353 F.3d 651
HACIENDA VALLEY MOBILE ESTATES, a California Limited Partnership, Plaintiff-Appellant,
CITY OF MORGAN HILL; City of Morgan Hill Rent Review Opinion Commission, Defendants-Appellees.
United States Court of Appeals, Ninth Circuit.
Argued and Submitted October 6, 2003 — San Francisco, California.
Filed December 17, 2003.
Robert S. Coldren and Mark D. Alpert, Hart, King & Coldren, Santa Ana, California, for the appellant.
Donald R. Lincoln, Endeman, Lincoln, Turek & Heater LLP, San Diego, California, for the appellees.
Appeal from the United States District Court for the Northern District of California, Ronald M. Whyte, District Judge, Presiding. D.C. No. CV-01-20976-RMW.
Before: Procter HUG, Jr., Betty B. FLETCHER, and A. Wallace TASHIMA, Circuit Judges.
HUG, Jr., Circuit Judge:
Hacienda Valley Mobile Estates ("Hacienda") brought this action to challenge the constitutionality of the City of Morgan Hill's ("City's") vacancy control ordinance, Ordinance No. 1090 ("Ordinance"). The Ordinance prevents mobile home parks from raising the rent on a mobile home "pad" when the mobile home is sold. Hacienda alleges that the Ordinance allows existing tenants to capture a "premium" on the sales price of their mobile homes because the new tenants are guaranteed low rent. Hacienda argues that this premium is an unconstitutional taking.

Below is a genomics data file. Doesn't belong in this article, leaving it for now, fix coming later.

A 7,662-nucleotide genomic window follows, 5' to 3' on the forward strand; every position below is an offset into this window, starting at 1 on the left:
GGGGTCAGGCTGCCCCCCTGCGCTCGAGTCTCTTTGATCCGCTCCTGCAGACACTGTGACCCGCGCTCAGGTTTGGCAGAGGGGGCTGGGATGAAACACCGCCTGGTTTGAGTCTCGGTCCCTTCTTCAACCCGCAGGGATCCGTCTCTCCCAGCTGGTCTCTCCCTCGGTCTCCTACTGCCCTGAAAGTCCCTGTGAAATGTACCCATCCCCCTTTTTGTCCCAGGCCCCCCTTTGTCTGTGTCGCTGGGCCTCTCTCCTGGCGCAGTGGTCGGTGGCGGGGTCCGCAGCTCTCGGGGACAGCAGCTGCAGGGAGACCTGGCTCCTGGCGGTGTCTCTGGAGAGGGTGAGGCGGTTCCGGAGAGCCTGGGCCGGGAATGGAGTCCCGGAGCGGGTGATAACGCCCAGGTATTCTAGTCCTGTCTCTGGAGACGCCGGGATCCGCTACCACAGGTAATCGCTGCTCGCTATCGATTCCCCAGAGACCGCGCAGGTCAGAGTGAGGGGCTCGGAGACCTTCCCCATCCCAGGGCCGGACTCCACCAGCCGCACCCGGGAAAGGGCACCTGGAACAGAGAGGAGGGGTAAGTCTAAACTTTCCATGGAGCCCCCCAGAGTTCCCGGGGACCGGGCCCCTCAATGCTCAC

District Judge Whyte found that Hacienda had not met the ripeness requirements imposed on regulatory taking cases by Williamson County Regional Planning Commission v. Hamilton Bank, 473 U.S. 172, 186, 105 S.Ct. 3108, 87 L.Ed.2d 126 (1985), and therefore dismissed the case for lack of subject matter jurisdiction. We have jurisdiction to hear appeals from final district court decisions pursuant to 28 U.S.C. § 1291, and we now affirm.
Hacienda operates a 165-unit mobile home park ("Park") in Morgan Hill. Mobile home owners generally rent a space, or "pad," in a mobile home park, while the park provides common areas and utilities. Because it is expensive to move mobile homes, they are rarely relocated once they are installed in a park. Instead, the home is sold to new owners who continue to rent the pad from the mobile home park.